9.6. As a first step to facilitate the necessary reform of Social Security and Medicare, and thus to facilitate their eventual, smooth transfer to the states, eliminate the federal payroll tax and fund these programs entirely from general revenues.

9.7. As a matter of principle, make participation in all federal welfare, health insurance, and income-support programs optional for individuals. For example, eliminate the individual mandate penalties in Obamacare and Medicare. In the same spirit, soften the late-enrollment penalties in Medicare Parts B and D. And do not impose such mandates or penalties under other guises.


Plank 10. Shrink the cabinet.

10.1. Reduce the number of cabinet departments from fifteen to no more than, say, eight.

10.2. Reorganize the executive branch to place all federal agencies, boards, commissions, and government-sponsored enterprises under a cabinet secretary who reports directly to the president.


Plank 11. Make independent agencies accountable.

11.1. Amend the organic statutes of all executive-branch agencies, including so-called independent agencies, to bring their missions and powers into strict conformity with the Constitution.

11.2. Make the politically appointed leaders of every executive-branch agency, including the chairmen and members of all boards and commissions, ultimately answerable to the president and removable by him at any time without cause.

11.3. Amend the Constitution to provide that a majority of the states may repeal any federal law or regulation.


Plank 12. Sell unneeded federal land.

12.1. Sell all unneeded federal land immediately to the states or the private sector, but take special care to protect national parks and other precious federal lands from human damage and commercial development. Specifically: 1) Lease lands designated as precious to the states under tight federal restrictions and supervision, for a period not to exceed 99 years. 2) During this transitional lease period, propose and submit to the states a constitutional amendment granting Congress a specific power to create and maintain national parks, national forests, recreation areas, wildlife refuges, grasslands, etc., regardless of state boundaries. 3) Include in the amendment a hard cap on the total size of the federal land portfolio (say, a limit of no more than 10 percent of the surface area of the United States and no more than 10 percent of any one state without the consent of that state). 4) At the end of the lease period, if the amendment has not been ratified, presume that the American people trust the states to manage these treasures and sell the aforementioned lands to the states in fee simple.


Plank 13. Grant territories statehood or independence.

13.1. End the era of U.S. colonialism by a date certain. Announce a sunset date for territorial status, after which any remaining permanently inhabited U.S. territory will be declared independent of, and invited to enter into a compact of free association with, the United States. Currently, there are five permanently inhabited U.S. territories: 1) the Commonwealth of Puerto Rico, 2) the Virgin Islands of the United States, 3) Guam, 4) American Samoa, and 5) the Commonwealth of the Northern Mariana Islands. Stipulate that, prior to the sunset date, each of these territories will be granted U.S. statehood, if the people there formally request statehood, and that any territory that opts for statehood may merge or subdivide with other states or territories as it may prefer, with the consent of Congress and of the other states or territories concerned. Soon after the sunset date, fold any remaining territory or waters not granted statehood or independence into the nearest U.S. state.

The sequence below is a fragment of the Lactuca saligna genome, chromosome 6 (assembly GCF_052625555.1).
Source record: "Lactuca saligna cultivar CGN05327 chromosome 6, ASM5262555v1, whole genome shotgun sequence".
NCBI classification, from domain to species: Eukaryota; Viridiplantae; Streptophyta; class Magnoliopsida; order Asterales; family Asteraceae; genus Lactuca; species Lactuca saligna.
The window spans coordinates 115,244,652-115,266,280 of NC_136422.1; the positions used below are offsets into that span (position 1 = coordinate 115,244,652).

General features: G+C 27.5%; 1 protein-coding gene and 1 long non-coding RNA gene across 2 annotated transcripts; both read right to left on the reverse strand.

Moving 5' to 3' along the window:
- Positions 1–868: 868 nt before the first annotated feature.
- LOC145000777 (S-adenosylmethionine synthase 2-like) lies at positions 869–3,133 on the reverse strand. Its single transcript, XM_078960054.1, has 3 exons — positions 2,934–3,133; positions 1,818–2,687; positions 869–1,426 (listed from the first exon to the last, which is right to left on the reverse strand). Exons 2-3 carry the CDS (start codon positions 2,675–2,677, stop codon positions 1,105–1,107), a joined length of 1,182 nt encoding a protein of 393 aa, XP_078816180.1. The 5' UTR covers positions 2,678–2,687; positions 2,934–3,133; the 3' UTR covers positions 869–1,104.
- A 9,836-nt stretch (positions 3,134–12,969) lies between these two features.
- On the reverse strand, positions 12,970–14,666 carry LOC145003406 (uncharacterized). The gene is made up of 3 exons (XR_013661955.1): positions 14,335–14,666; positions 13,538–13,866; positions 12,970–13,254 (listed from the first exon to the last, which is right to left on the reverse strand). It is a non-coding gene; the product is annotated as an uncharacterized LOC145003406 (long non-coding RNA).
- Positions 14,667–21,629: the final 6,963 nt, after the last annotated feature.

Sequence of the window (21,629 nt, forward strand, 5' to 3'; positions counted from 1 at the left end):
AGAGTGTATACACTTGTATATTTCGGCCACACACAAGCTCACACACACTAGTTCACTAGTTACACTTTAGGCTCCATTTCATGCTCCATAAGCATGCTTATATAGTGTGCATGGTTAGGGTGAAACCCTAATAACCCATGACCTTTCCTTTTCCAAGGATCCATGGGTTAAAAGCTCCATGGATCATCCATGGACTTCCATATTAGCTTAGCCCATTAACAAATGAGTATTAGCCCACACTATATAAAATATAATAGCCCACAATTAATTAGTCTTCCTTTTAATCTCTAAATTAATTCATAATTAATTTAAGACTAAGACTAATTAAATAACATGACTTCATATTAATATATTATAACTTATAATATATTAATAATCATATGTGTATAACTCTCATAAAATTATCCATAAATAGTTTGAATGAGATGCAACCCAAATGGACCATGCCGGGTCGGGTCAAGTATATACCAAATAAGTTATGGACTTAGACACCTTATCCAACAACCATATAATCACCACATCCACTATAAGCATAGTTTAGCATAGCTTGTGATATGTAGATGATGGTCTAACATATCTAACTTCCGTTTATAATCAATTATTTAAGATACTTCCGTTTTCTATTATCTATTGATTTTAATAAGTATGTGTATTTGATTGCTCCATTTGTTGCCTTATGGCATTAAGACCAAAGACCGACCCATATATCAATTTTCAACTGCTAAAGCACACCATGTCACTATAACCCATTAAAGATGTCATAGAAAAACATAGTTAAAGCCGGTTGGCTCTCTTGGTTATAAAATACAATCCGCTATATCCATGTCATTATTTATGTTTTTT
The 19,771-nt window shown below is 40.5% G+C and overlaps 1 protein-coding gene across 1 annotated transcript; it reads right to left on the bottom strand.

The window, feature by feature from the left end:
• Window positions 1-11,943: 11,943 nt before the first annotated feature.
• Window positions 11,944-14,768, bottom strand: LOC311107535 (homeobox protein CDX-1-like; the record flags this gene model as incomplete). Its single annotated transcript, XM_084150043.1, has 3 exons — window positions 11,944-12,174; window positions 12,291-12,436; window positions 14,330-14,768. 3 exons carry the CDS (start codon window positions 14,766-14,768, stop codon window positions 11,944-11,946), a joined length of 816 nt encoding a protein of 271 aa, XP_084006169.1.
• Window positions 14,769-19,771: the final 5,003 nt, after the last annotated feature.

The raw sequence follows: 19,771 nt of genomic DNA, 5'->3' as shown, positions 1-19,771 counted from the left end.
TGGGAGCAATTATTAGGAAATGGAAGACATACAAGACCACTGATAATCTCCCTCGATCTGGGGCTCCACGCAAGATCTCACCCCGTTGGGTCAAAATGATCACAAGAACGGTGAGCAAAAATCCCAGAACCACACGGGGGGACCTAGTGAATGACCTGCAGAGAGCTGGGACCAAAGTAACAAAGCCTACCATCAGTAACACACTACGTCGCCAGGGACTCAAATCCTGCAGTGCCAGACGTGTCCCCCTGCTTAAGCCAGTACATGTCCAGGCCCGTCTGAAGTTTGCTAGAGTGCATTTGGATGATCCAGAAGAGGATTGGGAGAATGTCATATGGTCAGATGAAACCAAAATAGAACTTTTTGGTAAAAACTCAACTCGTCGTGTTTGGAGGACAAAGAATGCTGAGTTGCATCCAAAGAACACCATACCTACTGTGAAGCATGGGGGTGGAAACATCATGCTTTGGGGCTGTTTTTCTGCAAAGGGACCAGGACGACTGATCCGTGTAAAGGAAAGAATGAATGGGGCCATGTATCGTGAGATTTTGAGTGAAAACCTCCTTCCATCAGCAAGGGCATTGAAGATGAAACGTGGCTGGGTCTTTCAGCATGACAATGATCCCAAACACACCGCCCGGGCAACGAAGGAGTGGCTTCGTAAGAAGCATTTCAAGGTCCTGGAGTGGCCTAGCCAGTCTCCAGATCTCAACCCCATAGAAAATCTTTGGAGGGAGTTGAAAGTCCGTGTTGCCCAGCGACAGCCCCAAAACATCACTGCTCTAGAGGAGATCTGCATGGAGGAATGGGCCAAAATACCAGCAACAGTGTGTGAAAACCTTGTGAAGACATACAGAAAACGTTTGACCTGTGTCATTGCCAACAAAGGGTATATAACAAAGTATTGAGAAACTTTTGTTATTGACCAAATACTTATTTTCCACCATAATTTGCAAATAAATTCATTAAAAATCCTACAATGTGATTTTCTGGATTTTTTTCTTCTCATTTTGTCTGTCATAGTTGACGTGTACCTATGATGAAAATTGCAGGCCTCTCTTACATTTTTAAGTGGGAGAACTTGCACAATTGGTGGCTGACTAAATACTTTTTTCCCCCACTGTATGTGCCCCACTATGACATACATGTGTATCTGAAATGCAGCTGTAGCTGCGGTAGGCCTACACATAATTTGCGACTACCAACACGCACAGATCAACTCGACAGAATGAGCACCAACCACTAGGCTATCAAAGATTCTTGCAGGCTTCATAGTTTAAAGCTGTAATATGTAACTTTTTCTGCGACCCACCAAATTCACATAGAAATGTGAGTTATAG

13.2. Grant statehood to the District of Columbia by way of a constitutional amendment, leaving a small area for the permanent seat of government, inside the boundaries of which no person is permitted permanent residency status. If necessary, wait to formally admit the new state until there is another state seeking admission that can preserve the partisan balance in the Senate.

13.3. Reduce the U.S. global footprint. Specifically: 1) renounce unnecessary U.S. land claims, 2) work to resolve outstanding foreign land claims peacefully, and 3) shrink the number of overseas U.S. military bases and garrisons to a minimum.


Plank 14. Update our public symbols.

14.1. To increase voter turnout, hold federal elections on the second Monday in May instead of the first week of November and make Election Day a federal holiday.

14.2. As a result of the foregoing change, convene Congress on June 1st instead of January 3rd (which will eliminate congressional lame-duck sessions) and inaugurate the president on July 1st instead of January 20th (which will shorten presidential transitions).

14.3. To simplify federal budgeting, begin the federal fiscal year on January 1st instead of October 1st.

14.4. Update the ten federal holidays, and the images on United States coins and currency, to celebrate American principles and achievements.


Summary

Plank 14     Contents     Contents

Revised: June 4, 2016.

Published: June 21, 2013.

Author: Dean Clancy.